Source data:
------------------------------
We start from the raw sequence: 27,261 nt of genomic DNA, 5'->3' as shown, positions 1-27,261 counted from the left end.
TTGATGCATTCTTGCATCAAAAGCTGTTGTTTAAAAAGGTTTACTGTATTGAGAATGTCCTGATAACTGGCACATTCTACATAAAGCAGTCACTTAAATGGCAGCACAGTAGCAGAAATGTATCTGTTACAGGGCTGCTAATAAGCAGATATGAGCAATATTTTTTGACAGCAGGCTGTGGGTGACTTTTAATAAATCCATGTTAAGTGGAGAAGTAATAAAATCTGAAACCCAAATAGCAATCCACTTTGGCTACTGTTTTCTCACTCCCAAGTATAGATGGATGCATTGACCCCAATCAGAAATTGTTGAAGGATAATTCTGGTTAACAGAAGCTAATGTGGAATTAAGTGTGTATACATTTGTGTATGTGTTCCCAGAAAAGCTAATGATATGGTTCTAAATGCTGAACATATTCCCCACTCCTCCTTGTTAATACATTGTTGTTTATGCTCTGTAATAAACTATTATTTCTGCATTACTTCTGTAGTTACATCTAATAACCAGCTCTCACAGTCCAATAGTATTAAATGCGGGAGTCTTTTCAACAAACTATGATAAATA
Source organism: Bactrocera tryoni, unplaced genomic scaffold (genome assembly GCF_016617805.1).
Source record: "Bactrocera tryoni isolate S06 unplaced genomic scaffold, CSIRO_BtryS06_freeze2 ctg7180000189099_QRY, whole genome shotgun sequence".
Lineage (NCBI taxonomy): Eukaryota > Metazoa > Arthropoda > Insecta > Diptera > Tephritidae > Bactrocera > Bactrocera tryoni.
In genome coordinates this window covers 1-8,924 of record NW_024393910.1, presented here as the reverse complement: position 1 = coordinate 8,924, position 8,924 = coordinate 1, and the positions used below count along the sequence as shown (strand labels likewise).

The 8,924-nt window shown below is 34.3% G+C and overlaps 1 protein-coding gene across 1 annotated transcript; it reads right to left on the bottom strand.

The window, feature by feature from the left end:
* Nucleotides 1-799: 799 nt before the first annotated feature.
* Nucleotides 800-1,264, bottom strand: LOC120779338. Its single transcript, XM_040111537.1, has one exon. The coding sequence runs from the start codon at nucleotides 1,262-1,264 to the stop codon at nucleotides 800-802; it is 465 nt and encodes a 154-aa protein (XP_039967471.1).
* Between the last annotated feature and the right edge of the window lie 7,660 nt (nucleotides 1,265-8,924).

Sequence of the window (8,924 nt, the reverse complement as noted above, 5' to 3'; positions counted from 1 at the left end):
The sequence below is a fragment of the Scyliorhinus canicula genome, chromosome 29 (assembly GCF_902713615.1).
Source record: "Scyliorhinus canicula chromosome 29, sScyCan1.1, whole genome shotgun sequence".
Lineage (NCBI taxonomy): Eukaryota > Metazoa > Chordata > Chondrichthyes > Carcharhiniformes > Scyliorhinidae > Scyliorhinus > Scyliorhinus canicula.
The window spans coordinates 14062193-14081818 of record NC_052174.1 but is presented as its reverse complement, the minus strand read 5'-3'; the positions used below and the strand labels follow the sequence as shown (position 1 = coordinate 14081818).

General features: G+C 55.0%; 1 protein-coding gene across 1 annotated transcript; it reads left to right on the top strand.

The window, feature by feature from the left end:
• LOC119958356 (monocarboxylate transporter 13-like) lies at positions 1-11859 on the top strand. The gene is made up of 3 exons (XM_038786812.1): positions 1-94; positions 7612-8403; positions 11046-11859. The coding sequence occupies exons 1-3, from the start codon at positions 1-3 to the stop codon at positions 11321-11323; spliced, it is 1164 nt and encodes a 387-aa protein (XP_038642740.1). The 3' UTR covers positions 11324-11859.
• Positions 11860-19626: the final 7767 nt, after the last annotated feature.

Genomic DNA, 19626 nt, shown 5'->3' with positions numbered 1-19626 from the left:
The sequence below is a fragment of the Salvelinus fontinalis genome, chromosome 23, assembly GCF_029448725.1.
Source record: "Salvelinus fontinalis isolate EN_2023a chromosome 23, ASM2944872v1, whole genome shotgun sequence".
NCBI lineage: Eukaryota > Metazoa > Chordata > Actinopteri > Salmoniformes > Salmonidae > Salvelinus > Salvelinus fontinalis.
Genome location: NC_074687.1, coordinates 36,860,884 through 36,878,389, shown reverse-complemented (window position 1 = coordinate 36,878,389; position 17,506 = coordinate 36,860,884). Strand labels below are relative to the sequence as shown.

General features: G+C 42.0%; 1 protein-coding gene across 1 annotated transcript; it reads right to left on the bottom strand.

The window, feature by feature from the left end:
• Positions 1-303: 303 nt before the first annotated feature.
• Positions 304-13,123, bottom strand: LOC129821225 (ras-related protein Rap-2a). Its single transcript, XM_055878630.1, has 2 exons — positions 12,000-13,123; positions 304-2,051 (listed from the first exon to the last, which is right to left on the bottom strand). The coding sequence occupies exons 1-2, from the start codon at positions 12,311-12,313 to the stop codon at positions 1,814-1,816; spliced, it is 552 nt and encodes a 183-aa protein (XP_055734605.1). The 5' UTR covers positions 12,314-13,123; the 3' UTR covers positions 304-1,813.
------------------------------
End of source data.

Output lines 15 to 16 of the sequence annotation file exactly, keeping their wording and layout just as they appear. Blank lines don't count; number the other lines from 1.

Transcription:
Lineage (NCBI taxonomy): Eukaryota > Metazoa > Chordata > Chondrichthyes > Carcharhiniformes > Scyliorhinidae > Scyliorhinus > Scyliorhinus canicula.
The window spans coordinates 14062193-14081818 of record NC_052174.1 but is presented as its reverse complement, the minus strand read 5'-3'; the positions used below and the strand labels follow the sequence as shown (position 1 = coordinate 14081818).